Next Tuesday, the state Public Service Commission will vote on Georgia Power's "Integrated Resource Plan," a three-year blueprint outlining how much power the regulated company will generate – and from what sources.
Georgia Power has indicated that it will edge away from coal and move more deeply into solar, but many are advocating that the utility go deeper still.
Hearings on the matter began this spring. On Thursday, alternative energy advocates exercised their last chance to have their public say before five PSC members -- among them Lauren “Bubba” McDonald.
Testimony isn't necessarily staid. Once before, a singer/songwriter who goes by the name of Aviva – her group is Aviva and the Flying Penguins – had made her statement with a song and ukulele.
She was back before the PSC on Thursday, one of 20 or so who showed up.
When her turn came, McDonald noticed that her musical instrument was missing. She said she hadn’t been allowed to bring it into the chamber. McDonald, one of the chief advocates for upping solar requirements on Georgia Power, told her to go get it.
She did. You can listen to the result here. (Thanks to Georgia Conservation Voters for the video.)
Once Aviva finished, McDonald said, “You can approach the bench.”
The witness was clearly puzzled. “Come here,” he repeated.
She did. McDonald took the ukulele, began strumming it, and sang:
I was borned about two thousand years ago
And there's nothin' in this world that I don't know.
I saw Peter, Paul and Moses
Playing ring around the roses
And I can lick the guy that says it isn't so.
That McDonald can sing is no secret. He's a favorite at local GOP conventions. But this morning, I asked him how long he'd played the ukulele.
“Shoot, I’ve been wearing one out for 50, 60 years. I learned to play when I used to go up to church camp up at Rabun Gap,” McDonald said.
The song, in fact, is an old church camp tune.
McDonald is learning to play the banjo now, presumably in preparation for another round of PSC testimony.
Former state attorney general Sam Olens, the first of his faith elected statewide in Georgia, has an op-ed in the coming Sunday edition of the AJC, endorsing hate crime legislation that passed the state House this spring. Olens, first elected in 2010, begins thusly:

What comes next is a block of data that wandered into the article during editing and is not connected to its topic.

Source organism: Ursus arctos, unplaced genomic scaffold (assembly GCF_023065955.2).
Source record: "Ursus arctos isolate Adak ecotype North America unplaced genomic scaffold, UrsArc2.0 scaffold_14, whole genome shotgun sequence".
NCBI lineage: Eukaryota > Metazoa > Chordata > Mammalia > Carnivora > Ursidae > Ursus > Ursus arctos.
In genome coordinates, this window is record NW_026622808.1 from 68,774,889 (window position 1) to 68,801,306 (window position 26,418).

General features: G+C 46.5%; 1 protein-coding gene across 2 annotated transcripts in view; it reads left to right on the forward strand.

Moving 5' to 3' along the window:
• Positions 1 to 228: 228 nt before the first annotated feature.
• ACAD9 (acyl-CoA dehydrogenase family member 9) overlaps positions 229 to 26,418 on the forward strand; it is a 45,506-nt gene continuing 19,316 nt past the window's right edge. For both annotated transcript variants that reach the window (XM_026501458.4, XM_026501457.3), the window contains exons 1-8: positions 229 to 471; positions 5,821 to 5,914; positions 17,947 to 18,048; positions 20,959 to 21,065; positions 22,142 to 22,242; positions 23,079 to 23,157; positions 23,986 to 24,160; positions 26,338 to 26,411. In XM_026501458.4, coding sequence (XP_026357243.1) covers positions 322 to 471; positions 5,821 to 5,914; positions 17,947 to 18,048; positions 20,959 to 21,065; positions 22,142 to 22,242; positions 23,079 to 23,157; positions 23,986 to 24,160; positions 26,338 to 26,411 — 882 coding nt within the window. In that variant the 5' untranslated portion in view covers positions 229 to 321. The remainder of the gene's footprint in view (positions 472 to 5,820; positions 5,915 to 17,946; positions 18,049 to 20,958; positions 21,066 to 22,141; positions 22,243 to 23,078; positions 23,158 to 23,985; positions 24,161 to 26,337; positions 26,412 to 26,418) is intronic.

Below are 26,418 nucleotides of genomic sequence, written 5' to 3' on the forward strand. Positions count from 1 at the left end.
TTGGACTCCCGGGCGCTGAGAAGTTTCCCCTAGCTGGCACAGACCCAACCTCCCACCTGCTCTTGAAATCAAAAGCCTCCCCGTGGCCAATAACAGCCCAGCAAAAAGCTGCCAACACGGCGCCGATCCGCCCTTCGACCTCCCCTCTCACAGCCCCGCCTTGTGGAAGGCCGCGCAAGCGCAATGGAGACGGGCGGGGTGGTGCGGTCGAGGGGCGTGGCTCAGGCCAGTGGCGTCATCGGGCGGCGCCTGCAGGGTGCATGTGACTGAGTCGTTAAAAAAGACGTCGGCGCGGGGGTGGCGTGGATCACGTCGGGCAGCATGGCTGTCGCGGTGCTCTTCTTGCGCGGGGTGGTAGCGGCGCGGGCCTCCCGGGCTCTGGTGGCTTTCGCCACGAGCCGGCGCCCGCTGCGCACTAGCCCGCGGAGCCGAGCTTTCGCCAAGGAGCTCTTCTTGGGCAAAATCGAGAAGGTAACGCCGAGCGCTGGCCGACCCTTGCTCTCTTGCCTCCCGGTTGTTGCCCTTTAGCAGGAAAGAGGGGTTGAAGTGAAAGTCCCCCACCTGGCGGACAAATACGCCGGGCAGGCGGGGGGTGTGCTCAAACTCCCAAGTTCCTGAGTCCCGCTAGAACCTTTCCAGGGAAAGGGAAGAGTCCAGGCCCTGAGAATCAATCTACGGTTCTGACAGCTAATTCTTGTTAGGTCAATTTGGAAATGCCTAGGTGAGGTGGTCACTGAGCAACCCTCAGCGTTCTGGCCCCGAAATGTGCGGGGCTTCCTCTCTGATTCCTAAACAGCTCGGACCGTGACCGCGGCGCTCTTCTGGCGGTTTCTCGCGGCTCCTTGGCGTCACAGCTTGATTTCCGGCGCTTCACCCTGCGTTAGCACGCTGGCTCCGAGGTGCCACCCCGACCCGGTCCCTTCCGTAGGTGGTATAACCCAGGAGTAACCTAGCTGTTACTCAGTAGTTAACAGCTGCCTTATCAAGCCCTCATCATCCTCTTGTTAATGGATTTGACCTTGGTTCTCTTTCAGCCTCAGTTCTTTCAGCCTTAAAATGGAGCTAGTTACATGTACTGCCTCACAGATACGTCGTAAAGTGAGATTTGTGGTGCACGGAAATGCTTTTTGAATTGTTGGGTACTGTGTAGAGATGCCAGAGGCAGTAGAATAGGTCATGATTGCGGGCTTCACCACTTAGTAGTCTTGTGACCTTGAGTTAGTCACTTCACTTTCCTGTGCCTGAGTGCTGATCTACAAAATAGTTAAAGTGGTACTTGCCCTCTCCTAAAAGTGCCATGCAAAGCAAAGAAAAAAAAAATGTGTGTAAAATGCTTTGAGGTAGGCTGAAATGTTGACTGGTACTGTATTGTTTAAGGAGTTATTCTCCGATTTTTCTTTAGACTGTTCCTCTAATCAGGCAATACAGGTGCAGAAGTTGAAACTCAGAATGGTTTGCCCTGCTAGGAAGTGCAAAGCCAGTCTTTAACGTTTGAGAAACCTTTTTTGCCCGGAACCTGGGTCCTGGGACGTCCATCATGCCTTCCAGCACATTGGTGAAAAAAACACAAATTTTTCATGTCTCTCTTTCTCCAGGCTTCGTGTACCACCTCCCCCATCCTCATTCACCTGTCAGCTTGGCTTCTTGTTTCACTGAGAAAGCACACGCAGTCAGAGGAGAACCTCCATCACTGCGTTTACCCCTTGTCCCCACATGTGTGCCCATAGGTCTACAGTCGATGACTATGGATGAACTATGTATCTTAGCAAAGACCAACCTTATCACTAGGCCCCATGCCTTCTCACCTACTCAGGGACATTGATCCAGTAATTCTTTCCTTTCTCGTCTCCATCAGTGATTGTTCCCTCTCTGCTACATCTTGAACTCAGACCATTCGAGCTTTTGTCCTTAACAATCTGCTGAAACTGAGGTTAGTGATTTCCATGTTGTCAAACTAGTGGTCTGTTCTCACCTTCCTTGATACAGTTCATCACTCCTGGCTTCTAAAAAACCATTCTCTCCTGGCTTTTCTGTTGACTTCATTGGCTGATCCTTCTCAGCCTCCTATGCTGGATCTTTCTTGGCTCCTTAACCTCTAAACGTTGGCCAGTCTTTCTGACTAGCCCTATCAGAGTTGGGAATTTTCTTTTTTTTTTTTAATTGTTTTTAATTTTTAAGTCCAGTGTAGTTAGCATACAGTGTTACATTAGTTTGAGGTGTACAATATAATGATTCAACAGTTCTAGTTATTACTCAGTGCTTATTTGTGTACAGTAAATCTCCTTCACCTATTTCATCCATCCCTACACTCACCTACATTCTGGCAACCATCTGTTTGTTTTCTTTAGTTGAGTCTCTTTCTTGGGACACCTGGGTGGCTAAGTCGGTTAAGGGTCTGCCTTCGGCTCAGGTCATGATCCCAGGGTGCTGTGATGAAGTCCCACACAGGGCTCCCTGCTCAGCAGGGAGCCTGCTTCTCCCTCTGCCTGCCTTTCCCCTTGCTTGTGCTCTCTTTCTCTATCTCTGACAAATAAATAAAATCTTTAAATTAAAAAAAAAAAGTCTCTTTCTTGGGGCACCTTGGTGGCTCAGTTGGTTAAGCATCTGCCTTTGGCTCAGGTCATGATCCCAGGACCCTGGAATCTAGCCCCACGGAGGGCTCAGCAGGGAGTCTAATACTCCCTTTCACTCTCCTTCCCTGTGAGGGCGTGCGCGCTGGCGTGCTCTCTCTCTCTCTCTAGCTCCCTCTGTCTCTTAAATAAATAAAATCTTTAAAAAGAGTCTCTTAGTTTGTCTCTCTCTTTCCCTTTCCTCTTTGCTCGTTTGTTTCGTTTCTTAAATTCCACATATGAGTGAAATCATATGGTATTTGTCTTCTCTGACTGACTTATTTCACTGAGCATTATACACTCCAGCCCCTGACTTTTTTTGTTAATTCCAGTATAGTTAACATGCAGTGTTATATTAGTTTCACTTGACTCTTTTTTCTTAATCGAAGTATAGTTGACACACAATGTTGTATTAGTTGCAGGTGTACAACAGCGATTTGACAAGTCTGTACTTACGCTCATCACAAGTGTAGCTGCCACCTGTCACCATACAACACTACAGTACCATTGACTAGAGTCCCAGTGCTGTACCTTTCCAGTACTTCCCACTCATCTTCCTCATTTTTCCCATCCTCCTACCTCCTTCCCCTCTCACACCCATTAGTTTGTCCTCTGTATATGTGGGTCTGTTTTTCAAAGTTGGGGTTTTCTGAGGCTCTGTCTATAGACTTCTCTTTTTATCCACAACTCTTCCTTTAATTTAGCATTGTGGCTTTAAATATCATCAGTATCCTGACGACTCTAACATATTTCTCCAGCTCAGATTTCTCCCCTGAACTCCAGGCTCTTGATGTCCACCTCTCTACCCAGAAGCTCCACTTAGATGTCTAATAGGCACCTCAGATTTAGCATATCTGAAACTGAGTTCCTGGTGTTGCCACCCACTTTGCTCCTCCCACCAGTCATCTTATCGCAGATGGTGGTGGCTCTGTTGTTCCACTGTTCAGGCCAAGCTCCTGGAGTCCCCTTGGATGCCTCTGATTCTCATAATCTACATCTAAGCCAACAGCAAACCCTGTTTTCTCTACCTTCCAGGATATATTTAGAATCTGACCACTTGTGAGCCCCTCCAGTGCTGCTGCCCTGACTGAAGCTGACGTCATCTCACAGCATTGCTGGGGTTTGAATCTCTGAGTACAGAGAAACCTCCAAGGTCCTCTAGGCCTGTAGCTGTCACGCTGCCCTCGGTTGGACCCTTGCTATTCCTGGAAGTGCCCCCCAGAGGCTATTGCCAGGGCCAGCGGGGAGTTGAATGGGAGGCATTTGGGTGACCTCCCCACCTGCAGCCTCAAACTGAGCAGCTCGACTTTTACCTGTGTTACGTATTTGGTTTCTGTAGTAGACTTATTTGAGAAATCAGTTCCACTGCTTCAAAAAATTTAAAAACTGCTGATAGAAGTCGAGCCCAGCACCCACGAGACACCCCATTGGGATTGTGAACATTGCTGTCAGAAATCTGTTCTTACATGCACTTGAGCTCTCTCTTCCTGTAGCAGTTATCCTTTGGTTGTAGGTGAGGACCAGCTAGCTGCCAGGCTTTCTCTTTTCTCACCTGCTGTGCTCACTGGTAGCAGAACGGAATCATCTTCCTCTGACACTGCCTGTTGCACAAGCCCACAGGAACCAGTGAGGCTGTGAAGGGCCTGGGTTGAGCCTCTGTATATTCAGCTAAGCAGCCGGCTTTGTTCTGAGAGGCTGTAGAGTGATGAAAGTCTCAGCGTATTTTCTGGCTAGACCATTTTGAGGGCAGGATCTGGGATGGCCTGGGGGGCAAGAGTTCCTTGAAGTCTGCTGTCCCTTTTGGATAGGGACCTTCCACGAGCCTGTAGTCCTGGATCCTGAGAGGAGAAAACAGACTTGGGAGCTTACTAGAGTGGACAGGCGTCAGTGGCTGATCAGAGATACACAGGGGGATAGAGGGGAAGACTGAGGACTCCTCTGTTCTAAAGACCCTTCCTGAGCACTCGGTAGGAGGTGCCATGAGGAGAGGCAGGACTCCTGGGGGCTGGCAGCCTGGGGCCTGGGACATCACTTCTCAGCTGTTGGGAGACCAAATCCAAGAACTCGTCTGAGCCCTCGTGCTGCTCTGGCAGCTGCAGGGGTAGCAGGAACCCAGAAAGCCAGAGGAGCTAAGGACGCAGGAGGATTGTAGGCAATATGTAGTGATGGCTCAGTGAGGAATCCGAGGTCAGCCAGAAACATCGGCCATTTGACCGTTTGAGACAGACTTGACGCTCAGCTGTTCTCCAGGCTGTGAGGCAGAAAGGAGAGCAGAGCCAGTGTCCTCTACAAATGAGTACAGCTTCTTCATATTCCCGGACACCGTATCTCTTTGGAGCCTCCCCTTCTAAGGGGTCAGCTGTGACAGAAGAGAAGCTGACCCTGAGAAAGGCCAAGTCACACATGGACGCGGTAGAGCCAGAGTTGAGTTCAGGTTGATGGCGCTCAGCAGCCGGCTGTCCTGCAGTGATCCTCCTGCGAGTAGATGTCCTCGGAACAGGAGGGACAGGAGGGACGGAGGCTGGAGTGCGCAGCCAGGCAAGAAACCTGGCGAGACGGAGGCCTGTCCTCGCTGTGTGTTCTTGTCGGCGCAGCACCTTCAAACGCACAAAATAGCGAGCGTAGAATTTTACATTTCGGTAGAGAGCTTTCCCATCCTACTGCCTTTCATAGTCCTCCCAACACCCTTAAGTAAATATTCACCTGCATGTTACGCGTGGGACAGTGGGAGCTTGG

As a candidate for state office several years ago, I attended my fair share of political and civic gatherings. One morning I walked into a senior center in northeast Georgia where I was greeted by a gentleman who inquired where I was from. When I told him I had been born in Miami, and he replied he hoped I was not Jewish as "they were the worst kind." I mustered enough strength to keep my composure and declined to acknowledge his anti-Semitic remark.
A few months later I spoke at a town hall in south Georgia. In the middle of the forum, a woman stood up and announced that they could not support me because I was not Christian. The audience applauded loudly. Once again, I bit my tongue, stomached the visceral pain and I told them I was proud of my Jewish faith and continued — but it was a long ride home.
Lester Maddox revisited: A new episode of Malcolm Gladwell's Revisionist History explores how segregationist Georgia Gov. Lester Maddox' rocky appearance on Dick Cavett's popular talk show with NFL legend Jim Brown in 1970 led singer-songwriter Randy Newman to put together one of his most complex and significant albums.
Don't take our word for it: Listen here.
Word has spread quickly in Democratic circles of a recent spate of departures in Carolyn Bourdeaux's Seventh District congressional campaign. Her campaign manager, deputy campaign manager and communications director each left in the last few weeks.
That’s a serious shakeup for Bourdeaux, a policy professor who is running again after a narrow defeat in 2018 - but first must emerge from a crowded field of fellow Democrats.
We reached out to her campaign, which provided an unattributed statement about the “routine” staff changes.
It said the campaign had “some planned staff changes at the end of the quarter” and said it expects to introduce new hires soon.
Former Sixth District congressional candidate and newscaster Bobby Kaple helped roll out a new group last month that aims to flip control of the Georgia House. But it's not quite clear how much money it has raised.
That's because the Georgia House Majority Project won't have to file financial paperwork disclosing its fundraising until January, Kaple said.
Audrey Maloof, a young cousin to the late DeKalb County CEO Manuel Maloof, tells us she'll kick off a campaign next week for House District 83, a seat currently occupied by Democrat Becky Evans of Atlanta.
Max Bacon, who has been mayor of Smyrna since 1985, announced Thursday that he won't run for re-election, according to our AJC colleague Kristal Dixon. Bacon, 70, says he had two heart attacks in 2016 and "that took a toll on me."
Smyrna City Clerk Terri Graham said three people — City Councilman Derek Norton, Steve Rasin and Alex Backry — have already filed formal declarations of candidacy to replace him.